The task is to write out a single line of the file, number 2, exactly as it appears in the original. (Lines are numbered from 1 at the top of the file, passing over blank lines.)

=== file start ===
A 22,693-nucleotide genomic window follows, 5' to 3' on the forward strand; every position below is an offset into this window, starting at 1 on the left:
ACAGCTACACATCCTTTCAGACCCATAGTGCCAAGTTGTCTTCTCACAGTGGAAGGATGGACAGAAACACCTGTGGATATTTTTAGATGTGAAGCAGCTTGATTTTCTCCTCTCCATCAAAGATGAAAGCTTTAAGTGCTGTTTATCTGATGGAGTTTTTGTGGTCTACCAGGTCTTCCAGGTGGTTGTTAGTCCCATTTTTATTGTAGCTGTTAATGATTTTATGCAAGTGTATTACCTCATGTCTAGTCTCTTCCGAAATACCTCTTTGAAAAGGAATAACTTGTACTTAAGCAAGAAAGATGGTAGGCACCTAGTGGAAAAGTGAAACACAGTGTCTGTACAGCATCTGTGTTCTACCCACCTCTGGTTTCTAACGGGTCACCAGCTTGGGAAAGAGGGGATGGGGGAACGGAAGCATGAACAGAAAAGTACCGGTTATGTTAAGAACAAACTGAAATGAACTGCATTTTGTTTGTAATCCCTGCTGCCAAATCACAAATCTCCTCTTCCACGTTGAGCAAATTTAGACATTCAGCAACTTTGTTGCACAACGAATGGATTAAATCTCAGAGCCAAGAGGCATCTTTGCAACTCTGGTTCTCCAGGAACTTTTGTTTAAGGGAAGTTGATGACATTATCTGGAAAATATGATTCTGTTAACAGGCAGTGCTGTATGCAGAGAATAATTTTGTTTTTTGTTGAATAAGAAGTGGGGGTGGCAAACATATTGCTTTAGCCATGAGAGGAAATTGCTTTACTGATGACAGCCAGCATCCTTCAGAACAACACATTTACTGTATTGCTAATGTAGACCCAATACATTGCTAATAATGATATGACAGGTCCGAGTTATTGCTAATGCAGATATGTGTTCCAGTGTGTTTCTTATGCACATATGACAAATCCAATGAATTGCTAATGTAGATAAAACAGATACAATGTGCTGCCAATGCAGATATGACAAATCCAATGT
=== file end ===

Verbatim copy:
ACAGCTACACATCCTTTCAGACCCATAGTGCCAAGTTGTCTTCTCACAGTGGAAGGATGGACAGAAACACCTGTGGATATTTTTAGATGTGAAGCAGCTTGATTTTCTCCTCTCCATCAAAGATGAAAGCTTTAAGTGCTGTTTATCTGATGGAGTTTTTGTGGTCTACCAGGTCTTCCAGGTGGTTGTTAGTCCCATTTTTATTGTAGCTGTTAATGATTTTATGCAAGTGTATTACCTCATGTCTAGTCTCTTCCGAAATACCTCTTTGAAAAGGAATAACTTGTACTTAAGCAAGAAAGATGGTAGGCACCTAGTGGAAAAGTGAAACACAGTGTCTGTACAGCATCTGTGTTCTACCCACCTCTGGTTTCTAACGGGTCACCAGCTTGGGAAAGAGGGGATGGGGGAACGGAAGCATGAACAGAAAAGTACCGGTTATGTTAAGAACAAACTGAAATGAACTGCATTTTGTTTGTAATCCCTGCTGCCAAATCACAAATCTCCTCTTCCACGTTGAGCAAATTTAGACATTCAGCAACTTTGTTGCACAACGAATGGATTAAATCTCAGAGCCAAGAGGCATCTTTGCAACTCTGGTTCTCCAGGAACTTTTGTTTAAGGGAAGTTGATGACATTATCTGGAAAATATGATTCTGTTAACAGGCAGTGCTGTATGCAGAGAATAATTTTGTTTTTTGTTGAATAAGAAGTGGGGGTGGCAAACATATTGCTTTAGCCATGAGAGGAAATTGCTTTACTGATGACAGCCAGCATCCTTCAGAACAACACATTTACTGTATTGCTAATGTAGACCCAATACATTGCTAATAATGATATGACAGGTCCGAGTTATTGCTAATGCAGATATGTGTTCCAGTGTGTTTCTTATGCACATATGACAAATCCAATGAATTGCTAATGTAGATAAAACAGATACAATGTGCTGCCAATGCAGATATGACAAATCCAATGT